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Care and Diet for Budgerigars

Care and Diet for Budgerigars

The Correct Care and Diet for Budgerigars

Like all pets, budgies need correct species-appropriate care and a balanced diet to help maintain their health and happiness. A suitable care programme is designed to mimic the natural lifestyle budgies evolved to have in the wild as much as possible.

On the Perch

Budgies need to perch, and the perch’s design is essential to stop the birds from developing foot problems. Many bird cages contain smooth, tube-like perches made from wooden dowelling; these are actually detrimental to your budgie’s health. Also, avoid perches covered in sandpaper. A natural branch is best for budgies; this is what they would have in the wild. The surface is textured to allow them to grip on easily, and they can strip the bark with their beaks, another natural behaviour. Perches should be around 1cm thick with an uneven surface. Choose wood from willow, birch, poplar, alder, or fruit trees like apple. Always ensure that any wood you use is free from chemical preservatives and treatments. Bake the wood for around an hour in the oven; this kills any parasites living under the bark. It’s easy to make two holes at either end to string rope through to make a swinging perch as an added feature. Natural perches should be replaced regularly as they are hard to clean, and the budgie will strip off all the bark.

What is the Importance of a Bird Bath?

Budgies need a bird bath in their cage or aviary to promote feather health. It’s especially important for budgies in centrally heated homes where the air is usually quite dry. Bird baths make a mess, so some people use enclosed baths to contain splashing or gently mist lukewarm water over their budgie.

The Right Diet for Your Budgie

Budgies will select their favourites if you feed them seeds, so the best-recommended food is fresh pellets fed daily, as then you can ensure the bird has a balanced diet.  Budgie pellets are nutritionally balanced and easy to digest, so you don’t need to provide grit in the cage. In the wild, budgies would select wet seeds, so ensuring a supply of clean, fresh water is vital. An alternative to pellets is budgie seeds, a more natural way to feed them and emulate how they would feed in the wild. Seed mixes should contain grass seed, naked oats (oats without the hard husk), hemp seed and niger seed. Mixed seeds or pellets should form the bulk of your budgie’s diet for nutritional balance and optimal health. Fresh greens and fruit can be offered as a treat, either in a dish or wedged through the bars of a cage. Budgies feed several times daily, so food should always be available. However, the seed or pellets must be fresh, and the food tray must be cleaned daily. Budgies love their food, but their feeding behaviour mimics how they eat in the wild. Budgies take a seed or small amount of food into their mouth and then raise their head to stay on alert for predators whilst they remove the husk and move the food around in their mouth before swallowing. The husks drop onto the cage floor, but when the budgies flap their wings, they can be sent into the air and travel some distance out of the cage.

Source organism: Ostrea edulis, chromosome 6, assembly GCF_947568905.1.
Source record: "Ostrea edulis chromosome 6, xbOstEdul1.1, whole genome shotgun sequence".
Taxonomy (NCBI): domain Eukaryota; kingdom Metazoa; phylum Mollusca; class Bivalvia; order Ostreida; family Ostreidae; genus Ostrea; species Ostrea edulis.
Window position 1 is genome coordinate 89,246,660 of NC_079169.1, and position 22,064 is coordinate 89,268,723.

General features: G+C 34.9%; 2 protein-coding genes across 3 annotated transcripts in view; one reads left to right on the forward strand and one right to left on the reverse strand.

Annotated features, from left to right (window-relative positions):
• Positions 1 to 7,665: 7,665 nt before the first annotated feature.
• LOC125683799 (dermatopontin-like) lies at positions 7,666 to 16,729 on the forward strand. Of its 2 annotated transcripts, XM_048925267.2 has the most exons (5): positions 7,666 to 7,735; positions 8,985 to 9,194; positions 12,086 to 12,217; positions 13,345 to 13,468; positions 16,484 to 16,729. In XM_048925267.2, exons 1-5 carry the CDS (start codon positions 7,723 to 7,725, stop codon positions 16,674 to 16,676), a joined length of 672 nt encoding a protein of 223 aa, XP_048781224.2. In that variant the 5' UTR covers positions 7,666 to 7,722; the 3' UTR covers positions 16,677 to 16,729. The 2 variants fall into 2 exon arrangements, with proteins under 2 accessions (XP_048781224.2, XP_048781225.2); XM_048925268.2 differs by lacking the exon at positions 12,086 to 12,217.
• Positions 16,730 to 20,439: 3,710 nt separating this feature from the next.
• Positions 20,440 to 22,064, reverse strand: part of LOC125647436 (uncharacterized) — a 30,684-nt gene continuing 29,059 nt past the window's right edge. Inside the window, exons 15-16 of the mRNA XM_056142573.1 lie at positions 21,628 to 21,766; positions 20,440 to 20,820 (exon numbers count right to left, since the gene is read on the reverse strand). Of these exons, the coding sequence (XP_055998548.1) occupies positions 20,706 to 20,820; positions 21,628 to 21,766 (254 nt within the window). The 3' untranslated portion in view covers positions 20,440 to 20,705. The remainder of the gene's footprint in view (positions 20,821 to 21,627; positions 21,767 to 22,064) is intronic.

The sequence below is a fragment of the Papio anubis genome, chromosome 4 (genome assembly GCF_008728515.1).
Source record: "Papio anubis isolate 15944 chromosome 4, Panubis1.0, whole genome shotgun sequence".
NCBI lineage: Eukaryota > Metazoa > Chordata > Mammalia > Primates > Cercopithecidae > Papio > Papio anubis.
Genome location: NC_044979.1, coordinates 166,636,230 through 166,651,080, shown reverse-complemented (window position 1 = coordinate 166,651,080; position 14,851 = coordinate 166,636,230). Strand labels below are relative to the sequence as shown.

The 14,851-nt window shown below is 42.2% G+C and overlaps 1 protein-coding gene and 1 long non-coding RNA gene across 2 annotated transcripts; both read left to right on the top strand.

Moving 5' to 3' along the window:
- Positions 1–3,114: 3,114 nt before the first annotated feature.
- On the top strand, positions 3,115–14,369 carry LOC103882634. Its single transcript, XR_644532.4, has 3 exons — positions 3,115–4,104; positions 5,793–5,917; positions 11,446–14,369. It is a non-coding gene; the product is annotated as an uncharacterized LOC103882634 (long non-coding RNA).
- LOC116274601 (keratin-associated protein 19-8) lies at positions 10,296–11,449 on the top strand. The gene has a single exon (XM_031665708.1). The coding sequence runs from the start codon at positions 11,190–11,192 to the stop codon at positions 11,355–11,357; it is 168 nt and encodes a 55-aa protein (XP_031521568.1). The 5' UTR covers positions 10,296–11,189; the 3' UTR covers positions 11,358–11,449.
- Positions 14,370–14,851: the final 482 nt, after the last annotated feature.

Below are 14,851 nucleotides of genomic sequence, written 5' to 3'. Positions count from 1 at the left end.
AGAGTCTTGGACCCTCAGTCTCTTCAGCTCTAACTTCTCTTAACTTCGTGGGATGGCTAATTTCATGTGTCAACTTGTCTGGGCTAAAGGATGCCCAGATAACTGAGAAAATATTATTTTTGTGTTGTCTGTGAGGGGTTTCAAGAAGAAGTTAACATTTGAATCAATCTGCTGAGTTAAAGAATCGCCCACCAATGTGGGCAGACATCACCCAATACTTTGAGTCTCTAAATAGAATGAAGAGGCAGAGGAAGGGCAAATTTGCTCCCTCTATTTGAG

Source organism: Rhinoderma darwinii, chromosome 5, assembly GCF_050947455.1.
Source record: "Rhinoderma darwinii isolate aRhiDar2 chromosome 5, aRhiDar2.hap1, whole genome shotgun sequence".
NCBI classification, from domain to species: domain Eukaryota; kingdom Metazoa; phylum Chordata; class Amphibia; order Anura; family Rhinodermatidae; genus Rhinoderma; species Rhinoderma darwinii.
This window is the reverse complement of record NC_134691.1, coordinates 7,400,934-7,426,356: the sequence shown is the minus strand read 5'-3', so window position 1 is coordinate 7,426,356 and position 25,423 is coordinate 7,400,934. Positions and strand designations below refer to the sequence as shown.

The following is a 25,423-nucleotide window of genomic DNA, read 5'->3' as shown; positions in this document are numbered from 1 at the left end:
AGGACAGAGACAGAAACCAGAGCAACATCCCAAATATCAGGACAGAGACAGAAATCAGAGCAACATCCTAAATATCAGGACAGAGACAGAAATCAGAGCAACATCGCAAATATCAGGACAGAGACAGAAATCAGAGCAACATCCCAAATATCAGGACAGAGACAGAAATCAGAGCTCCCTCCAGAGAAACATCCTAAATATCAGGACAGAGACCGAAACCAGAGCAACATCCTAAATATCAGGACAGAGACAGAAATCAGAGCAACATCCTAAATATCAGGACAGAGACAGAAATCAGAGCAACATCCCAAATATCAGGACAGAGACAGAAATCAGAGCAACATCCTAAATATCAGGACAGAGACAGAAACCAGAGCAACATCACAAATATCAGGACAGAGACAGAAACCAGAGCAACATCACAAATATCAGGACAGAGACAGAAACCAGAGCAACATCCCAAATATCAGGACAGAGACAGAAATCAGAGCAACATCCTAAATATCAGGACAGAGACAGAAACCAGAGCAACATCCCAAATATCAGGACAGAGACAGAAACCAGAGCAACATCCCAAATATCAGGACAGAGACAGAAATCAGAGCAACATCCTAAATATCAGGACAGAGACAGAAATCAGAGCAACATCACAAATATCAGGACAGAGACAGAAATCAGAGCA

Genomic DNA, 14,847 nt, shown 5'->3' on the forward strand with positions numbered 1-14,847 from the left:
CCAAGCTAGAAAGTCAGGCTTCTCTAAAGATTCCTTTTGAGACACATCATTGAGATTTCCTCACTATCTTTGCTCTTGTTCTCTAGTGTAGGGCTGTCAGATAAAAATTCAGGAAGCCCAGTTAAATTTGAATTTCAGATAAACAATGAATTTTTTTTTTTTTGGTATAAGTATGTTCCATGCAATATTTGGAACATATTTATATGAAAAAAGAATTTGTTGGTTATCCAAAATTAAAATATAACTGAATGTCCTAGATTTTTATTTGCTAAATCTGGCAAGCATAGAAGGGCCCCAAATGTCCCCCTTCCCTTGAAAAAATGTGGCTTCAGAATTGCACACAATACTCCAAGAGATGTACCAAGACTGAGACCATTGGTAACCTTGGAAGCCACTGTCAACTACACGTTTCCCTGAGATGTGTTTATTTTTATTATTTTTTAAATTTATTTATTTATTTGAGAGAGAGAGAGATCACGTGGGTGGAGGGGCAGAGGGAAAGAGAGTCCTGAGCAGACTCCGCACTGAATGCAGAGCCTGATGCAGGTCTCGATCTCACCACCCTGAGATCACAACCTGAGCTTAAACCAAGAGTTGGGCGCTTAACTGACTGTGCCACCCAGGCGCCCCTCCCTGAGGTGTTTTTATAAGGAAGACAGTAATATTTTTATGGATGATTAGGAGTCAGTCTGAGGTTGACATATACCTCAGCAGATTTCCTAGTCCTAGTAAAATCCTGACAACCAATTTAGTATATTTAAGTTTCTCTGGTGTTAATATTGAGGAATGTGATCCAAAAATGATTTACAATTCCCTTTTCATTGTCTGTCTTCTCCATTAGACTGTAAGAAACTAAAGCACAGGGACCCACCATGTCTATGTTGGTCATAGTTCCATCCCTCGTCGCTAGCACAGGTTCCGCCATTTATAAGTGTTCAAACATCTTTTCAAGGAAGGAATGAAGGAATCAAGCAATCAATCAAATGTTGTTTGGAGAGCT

Always ensure your budgie’s toys are from a reputable manufacturer and designed explicitly for budgies. They will be safe in construction to avoid injury and absent toxic or harmful chemicals. In a smaller cage, change the toys weekly; this offers the bird variety. It also allows you a chance to clean them. Use proprietary cleaning products that are safe for birds. If you are buying any products for your budgie, always make sure you use a reputable seller and that all the products are branded ‘budgie-friendly’ and free from chemicals. Regular check-ups with your vet will confirm that your budgie is in good health and provide an excellent opportunity to discuss any care issues. Budgies don’t have teeth, just like other birds, so the food is swallowed whole once any husk has been removed and sits in the budgie’s crop, a storage point at the top of the bird’s chest. In the wild, budgies will often fill their crops to capacity but in captivity, their feeding patterns are a little different; they tend to browse more as food is readily available all the time. Sole budgies feed differently to pairs or groups of birds. There can be bickering and communication, but this is normal. A male budgie feeding regurgitated seed to a hen bird is part of their natural courtship ritual and nothing to worry about. For this reason, a sole male bird will often regurgitate at their mirror or something else in the cage.

Do Budgies Need Grit?

Modern budgie diets, whether seed or pellet-based, contain very little indigestible material, so budgies, unlike other birds, don’t usually need a supply of grit to help them digest their food. Most budgie seed mixes contain tiny particles of added grit, usually oyster shells, which naturally dissolve in the bird’s gizzard over time. Offering ad-lib insoluble grit may block the budgie’s crop. If you are worried about calcium levels, add a mineral block to the cage.

Budgie Boredom

Captive budgies need lots to do to prevent them from getting bored. Swing perches and rope ladders are ideal in their aviary. Other options are bells, balls, swings, organic chewable wood and spiral ropes. Large aviaries can accommodate a bird playground, which combines many of these.

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